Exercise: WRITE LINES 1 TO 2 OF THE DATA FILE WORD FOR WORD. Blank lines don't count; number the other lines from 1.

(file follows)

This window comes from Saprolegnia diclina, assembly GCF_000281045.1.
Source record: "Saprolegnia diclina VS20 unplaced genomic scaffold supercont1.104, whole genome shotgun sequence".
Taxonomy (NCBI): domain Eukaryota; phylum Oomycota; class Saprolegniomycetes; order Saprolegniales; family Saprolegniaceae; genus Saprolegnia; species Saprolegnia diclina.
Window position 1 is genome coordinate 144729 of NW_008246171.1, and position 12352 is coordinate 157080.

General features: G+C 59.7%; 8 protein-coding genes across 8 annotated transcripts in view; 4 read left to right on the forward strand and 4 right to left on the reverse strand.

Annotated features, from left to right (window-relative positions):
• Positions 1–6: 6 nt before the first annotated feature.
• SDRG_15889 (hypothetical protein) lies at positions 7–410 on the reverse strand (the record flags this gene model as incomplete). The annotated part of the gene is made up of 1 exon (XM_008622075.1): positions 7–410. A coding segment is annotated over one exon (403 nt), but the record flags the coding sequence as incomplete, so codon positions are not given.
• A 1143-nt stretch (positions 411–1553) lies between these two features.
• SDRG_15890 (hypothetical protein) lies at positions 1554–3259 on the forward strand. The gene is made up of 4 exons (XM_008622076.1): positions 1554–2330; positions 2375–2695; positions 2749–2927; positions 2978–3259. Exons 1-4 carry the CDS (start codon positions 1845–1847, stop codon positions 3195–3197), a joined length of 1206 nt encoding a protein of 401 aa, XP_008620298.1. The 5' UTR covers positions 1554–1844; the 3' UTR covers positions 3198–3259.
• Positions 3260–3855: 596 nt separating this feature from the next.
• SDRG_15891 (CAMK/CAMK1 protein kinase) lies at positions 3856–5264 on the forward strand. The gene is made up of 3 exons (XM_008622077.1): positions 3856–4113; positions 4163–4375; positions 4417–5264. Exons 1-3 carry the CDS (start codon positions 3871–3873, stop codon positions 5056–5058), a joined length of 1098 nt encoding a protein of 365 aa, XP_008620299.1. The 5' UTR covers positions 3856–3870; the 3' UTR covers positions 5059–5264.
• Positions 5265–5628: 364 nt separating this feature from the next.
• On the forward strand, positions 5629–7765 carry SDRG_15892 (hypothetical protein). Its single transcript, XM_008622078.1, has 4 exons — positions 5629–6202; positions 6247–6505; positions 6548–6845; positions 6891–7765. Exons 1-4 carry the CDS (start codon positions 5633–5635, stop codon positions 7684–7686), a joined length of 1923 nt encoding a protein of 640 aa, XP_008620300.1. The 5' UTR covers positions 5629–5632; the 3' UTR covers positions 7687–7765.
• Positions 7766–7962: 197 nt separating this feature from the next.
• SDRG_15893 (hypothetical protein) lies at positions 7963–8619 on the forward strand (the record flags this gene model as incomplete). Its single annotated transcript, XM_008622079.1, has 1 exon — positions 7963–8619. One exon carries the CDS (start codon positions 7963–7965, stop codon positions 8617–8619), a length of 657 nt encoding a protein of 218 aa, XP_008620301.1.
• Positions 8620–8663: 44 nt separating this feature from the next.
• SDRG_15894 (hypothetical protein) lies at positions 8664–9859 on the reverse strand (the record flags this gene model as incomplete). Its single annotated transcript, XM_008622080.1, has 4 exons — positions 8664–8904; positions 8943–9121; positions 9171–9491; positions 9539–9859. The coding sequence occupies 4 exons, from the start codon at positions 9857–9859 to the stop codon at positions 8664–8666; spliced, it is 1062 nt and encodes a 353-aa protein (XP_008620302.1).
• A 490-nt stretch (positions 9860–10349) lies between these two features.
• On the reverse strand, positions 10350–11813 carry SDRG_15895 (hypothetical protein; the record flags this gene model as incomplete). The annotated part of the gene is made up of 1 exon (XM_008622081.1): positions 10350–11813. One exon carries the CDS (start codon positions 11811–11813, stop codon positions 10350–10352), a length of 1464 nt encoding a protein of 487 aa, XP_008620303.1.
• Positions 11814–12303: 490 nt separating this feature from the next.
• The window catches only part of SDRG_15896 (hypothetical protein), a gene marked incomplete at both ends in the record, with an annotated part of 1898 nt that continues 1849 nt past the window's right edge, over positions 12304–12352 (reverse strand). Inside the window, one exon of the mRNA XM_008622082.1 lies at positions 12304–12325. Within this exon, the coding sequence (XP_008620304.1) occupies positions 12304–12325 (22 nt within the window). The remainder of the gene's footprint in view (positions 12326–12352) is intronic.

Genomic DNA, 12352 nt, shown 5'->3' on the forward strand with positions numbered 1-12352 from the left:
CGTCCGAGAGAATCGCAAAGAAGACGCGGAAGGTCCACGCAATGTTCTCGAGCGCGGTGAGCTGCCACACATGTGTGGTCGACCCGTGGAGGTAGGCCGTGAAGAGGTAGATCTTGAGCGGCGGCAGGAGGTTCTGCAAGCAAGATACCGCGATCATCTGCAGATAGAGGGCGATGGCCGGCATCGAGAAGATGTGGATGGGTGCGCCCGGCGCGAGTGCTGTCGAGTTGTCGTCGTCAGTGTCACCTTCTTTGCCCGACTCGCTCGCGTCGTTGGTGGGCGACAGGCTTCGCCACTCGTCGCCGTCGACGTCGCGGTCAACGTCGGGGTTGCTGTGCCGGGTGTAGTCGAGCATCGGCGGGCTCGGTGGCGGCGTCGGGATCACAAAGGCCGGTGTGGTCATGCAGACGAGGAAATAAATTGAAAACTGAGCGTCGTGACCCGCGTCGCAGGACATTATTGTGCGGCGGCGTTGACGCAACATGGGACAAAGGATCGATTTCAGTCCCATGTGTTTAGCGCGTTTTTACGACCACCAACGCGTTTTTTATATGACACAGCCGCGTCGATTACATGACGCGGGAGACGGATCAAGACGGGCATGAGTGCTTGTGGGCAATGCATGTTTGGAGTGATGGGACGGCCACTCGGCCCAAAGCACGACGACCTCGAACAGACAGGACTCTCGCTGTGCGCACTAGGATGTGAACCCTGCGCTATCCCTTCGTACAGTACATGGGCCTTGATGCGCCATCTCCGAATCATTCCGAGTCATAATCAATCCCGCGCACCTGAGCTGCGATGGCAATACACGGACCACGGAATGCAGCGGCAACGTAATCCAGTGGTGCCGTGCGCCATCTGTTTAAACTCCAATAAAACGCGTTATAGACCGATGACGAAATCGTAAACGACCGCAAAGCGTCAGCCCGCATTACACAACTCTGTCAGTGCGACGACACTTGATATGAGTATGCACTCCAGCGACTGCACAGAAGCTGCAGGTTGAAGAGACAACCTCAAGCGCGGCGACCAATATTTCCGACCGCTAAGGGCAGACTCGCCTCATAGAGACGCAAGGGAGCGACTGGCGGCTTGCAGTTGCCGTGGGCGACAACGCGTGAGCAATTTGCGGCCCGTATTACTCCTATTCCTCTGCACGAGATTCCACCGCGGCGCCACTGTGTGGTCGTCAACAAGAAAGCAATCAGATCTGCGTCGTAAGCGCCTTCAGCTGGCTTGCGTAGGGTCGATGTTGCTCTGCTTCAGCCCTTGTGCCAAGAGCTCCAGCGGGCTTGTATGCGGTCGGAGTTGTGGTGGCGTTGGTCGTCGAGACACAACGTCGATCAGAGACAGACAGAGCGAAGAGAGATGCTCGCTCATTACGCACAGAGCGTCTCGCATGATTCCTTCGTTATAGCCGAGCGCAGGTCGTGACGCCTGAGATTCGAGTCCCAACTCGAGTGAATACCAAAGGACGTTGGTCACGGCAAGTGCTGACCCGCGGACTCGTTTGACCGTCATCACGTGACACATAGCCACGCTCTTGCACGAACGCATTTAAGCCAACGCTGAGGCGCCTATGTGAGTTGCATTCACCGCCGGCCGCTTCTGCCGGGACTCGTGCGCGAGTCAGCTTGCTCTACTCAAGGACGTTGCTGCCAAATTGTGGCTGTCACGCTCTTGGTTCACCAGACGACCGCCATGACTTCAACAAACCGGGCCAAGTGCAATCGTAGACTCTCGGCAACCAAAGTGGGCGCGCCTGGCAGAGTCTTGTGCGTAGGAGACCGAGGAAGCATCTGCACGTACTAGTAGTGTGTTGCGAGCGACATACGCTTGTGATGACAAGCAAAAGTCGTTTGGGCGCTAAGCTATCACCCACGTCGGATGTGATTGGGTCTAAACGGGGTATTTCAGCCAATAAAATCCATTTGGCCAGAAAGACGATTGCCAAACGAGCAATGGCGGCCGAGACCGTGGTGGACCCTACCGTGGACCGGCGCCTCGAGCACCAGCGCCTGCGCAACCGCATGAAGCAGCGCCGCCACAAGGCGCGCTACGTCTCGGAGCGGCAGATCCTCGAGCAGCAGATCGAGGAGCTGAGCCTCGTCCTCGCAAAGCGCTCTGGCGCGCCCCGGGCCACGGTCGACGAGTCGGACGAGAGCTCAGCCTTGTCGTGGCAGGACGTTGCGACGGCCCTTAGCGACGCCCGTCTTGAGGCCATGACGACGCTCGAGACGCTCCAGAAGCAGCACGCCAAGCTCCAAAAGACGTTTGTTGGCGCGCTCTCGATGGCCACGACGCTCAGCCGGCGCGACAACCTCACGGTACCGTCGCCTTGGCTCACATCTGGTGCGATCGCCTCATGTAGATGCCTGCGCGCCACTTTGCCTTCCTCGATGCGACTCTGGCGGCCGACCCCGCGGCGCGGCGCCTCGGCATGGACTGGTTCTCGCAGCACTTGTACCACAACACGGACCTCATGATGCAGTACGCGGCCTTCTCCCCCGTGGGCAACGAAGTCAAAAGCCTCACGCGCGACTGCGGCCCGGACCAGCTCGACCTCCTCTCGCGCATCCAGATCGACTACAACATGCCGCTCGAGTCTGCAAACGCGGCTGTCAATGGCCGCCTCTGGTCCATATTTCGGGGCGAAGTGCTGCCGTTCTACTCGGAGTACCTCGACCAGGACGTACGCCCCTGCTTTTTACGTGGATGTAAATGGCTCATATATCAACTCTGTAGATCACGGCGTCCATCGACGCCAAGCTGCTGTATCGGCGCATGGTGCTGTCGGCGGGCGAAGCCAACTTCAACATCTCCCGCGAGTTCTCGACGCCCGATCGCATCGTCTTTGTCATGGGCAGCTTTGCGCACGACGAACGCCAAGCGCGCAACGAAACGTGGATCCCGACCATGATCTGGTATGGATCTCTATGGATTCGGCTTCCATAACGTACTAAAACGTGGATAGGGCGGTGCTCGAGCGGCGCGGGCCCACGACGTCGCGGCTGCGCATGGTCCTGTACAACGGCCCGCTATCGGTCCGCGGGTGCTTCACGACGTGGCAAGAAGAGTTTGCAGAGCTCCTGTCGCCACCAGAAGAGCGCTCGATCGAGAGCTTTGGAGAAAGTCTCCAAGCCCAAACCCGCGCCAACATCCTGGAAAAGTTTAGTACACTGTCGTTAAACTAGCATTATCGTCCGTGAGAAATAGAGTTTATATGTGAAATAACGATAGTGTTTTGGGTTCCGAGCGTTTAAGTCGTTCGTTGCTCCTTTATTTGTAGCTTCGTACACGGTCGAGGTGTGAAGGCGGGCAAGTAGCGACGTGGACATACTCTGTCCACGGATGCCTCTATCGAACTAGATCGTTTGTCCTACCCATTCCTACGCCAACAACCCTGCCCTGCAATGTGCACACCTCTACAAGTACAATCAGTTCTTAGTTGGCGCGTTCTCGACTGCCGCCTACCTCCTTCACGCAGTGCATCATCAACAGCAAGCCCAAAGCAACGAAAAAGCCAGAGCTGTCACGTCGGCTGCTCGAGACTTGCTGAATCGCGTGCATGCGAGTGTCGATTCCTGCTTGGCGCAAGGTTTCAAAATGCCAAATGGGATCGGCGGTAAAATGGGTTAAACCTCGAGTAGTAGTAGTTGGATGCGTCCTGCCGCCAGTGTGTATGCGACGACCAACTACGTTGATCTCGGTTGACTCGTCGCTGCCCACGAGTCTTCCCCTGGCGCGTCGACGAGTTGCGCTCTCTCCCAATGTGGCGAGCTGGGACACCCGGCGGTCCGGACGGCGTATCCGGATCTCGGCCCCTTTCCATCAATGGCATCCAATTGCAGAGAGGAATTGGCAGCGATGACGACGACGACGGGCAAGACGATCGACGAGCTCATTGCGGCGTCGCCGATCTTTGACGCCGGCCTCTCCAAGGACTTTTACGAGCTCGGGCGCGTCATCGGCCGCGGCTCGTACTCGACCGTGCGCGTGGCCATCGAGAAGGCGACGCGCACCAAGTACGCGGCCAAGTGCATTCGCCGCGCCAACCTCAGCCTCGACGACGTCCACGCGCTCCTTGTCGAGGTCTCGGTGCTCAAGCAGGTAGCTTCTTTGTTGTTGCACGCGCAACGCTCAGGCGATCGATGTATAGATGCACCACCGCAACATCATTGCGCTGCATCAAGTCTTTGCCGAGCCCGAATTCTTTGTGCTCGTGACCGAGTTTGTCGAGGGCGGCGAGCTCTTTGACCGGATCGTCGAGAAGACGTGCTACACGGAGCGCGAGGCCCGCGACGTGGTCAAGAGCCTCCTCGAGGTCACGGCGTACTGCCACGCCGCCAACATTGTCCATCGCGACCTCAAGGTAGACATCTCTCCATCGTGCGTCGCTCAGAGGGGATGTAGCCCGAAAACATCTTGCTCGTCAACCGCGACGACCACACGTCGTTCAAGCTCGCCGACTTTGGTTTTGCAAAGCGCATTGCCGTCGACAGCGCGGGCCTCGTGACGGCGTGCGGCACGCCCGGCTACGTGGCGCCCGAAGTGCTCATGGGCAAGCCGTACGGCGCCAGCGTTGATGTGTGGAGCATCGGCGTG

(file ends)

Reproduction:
This window comes from Saprolegnia diclina, assembly GCF_000281045.1.
Source record: "Saprolegnia diclina VS20 unplaced genomic scaffold supercont1.104, whole genome shotgun sequence".